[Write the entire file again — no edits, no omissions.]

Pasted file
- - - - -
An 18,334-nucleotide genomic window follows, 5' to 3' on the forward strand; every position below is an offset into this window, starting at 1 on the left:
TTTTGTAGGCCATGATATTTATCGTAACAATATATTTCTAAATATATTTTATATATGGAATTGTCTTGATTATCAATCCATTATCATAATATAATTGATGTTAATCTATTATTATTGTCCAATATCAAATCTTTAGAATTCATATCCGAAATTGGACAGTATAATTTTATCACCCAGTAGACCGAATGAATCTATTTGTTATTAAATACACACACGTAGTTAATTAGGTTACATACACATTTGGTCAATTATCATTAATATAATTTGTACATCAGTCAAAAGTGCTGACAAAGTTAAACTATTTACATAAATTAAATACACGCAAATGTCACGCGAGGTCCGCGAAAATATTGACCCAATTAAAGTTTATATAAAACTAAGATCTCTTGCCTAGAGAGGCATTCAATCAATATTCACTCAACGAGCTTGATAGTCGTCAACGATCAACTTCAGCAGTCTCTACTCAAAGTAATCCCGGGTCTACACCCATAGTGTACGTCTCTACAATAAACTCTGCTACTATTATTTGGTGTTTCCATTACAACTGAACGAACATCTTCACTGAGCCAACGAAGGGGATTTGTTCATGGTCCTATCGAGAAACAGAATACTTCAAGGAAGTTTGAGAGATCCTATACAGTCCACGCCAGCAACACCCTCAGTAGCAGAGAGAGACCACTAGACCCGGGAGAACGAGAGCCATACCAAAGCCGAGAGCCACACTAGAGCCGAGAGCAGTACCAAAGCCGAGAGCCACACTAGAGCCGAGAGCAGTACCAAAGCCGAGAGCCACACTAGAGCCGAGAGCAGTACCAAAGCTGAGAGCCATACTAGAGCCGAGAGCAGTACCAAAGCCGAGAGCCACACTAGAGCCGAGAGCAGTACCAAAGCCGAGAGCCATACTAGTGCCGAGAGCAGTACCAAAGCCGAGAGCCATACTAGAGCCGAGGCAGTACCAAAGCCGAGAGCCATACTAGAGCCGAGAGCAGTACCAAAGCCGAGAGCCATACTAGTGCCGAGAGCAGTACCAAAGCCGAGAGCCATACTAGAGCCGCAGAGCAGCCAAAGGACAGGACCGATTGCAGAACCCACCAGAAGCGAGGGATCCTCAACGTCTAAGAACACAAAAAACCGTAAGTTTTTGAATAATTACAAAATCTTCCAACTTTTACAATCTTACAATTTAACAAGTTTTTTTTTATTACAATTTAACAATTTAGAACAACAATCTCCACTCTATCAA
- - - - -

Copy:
An 18,334-nucleotide genomic window follows, 5' to 3' on the forward strand; every position below is an offset into this window, starting at 1 on the left:
TTTTGTAGGCCATGATATTTATCGTAACAATATATTTCTAAATATATTTTATATATGGAATTGTCTTGATTATCAATCCATTATCATAATATAATTGATGTTAATCTATTATTATTGTCCAATATCAAATCTTTAGAATTCATATCCGAAATTGGACAGTATAATTTTATCACCCAGTAGACCGAATGAATCTATTTGTTATTAAATACACACACGTAGTTAATTAGGTTACATACACATTTGGTCAATTATCATTAATATAATTTGTACATCAGTCAAAAGTGCTGACAAAGTTAAACTATTTACATAAATTAAATACACGCAAATGTCACGCGAGGTCCGCGAAAATATTGACCCAATTAAAGTTTATATAAAACTAAGATCTCTTGCCTAGAGAGGCATTCAATCAATATTCACTCAACGAGCTTGATAGTCGTCAACGATCAACTTCAGCAGTCTCTACTCAAAGTAATCCCGGGTCTACACCCATAGTGTACGTCTCTACAATAAACTCTGCTACTATTATTTGGTGTTTCCATTACAACTGAACGAACATCTTCACTGAGCCAACGAAGGGGATTTGTTCATGGTCCTATCGAGAAACAGAATACTTCAAGGAAGTTTGAGAGATCCTATACAGTCCACGCCAGCAACACCCTCAGTAGCAGAGAGAGACCACTAGACCCGGGAGAACGAGAGCCATACCAAAGCCGAGAGCCACACTAGAGCCGAGAGCAGTACCAAAGCCGAGAGCCACACTAGAGCCGAGAGCAGTACCAAAGCCGAGAGCCACACTAGAGCCGAGAGCAGTACCAAAGCTGAGAGCCATACTAGAGCCGAGAGCAGTACCAAAGCCGAGAGCCACACTAGAGCCGAGAGCAGTACCAAAGCCGAGAGCCATACTAGTGCCGAGAGCAGTACCAAAGCCGAGAGCCATACTAGAGCCGAGGCAGTACCAAAGCCGAGAGCCATACTAGAGCCGAGAGCAGTACCAAAGCCGAGAGCCATACTAGTGCCGAGAGCAGTACCAAAGCCGAGAGCCATACTAGAGCCGCAGAGCAGCCAAAGGACAGGACCGATTGCAGAACCCACCAGAAGCGAGGGATCCTCAACGTCTAAGAACACAAAAAACCGTAAGTTTTTGAATAATTACAAAATCTTCCAACTTTTACAATCTTACAATTTAACAAGTTTTTTTTTATTACAATTTAACAATTTAGAACAACAATCTCCACTCTATCAA